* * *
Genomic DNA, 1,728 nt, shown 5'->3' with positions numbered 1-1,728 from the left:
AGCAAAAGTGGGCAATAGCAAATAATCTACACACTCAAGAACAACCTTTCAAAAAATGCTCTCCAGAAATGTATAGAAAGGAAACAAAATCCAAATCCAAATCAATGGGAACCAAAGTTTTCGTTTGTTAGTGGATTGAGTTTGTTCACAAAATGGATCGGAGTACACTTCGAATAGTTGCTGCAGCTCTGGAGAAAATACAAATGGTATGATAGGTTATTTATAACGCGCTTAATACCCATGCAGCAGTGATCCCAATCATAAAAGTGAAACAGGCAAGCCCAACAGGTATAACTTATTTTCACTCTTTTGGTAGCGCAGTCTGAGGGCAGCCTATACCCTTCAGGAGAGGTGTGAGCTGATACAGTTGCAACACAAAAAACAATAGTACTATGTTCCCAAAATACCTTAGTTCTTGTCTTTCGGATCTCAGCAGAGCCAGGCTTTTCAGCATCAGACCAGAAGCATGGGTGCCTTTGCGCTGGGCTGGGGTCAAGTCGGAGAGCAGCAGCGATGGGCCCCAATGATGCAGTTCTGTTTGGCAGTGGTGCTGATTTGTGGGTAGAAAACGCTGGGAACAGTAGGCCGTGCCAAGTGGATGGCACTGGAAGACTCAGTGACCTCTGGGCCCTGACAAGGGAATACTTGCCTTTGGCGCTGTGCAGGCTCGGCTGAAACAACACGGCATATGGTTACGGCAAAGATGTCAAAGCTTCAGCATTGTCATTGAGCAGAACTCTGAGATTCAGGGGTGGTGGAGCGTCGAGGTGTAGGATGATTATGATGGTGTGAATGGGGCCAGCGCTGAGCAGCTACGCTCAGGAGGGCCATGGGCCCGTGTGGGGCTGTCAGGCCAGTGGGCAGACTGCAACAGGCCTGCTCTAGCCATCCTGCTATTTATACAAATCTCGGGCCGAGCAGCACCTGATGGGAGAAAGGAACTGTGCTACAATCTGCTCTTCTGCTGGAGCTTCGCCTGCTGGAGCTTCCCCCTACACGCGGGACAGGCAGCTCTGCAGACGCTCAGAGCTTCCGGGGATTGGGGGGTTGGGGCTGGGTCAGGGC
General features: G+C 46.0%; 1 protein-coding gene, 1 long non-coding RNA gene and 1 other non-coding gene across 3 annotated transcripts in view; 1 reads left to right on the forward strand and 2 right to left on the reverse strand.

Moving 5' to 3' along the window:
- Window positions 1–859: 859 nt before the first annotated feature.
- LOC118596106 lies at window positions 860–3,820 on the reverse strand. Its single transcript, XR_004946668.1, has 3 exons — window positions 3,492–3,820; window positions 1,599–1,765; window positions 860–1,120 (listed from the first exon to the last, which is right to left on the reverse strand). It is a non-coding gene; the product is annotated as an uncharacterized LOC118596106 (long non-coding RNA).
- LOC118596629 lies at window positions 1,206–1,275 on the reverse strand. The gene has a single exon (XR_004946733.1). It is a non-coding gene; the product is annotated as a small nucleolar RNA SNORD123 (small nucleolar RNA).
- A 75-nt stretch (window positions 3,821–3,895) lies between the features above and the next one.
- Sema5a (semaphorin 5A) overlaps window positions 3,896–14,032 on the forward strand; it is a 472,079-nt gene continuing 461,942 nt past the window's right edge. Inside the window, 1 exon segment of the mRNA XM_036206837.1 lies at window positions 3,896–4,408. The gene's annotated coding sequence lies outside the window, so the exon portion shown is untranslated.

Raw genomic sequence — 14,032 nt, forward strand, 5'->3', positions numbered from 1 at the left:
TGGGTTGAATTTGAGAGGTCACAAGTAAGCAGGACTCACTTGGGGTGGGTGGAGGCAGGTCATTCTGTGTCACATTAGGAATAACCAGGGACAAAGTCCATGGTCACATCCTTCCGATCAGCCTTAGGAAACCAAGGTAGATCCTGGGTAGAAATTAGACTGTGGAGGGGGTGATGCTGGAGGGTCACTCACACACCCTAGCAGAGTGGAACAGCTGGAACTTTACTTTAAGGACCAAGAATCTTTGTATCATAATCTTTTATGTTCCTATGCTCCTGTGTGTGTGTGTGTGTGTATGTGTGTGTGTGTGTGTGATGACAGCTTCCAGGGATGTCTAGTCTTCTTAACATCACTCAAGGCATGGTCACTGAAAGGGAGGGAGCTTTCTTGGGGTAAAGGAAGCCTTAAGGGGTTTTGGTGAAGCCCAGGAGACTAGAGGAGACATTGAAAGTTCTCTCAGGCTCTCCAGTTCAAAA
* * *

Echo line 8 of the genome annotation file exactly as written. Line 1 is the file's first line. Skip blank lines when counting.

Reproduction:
- A 75-nt stretch (window positions 3,821–3,895) lies between the features above and the next one.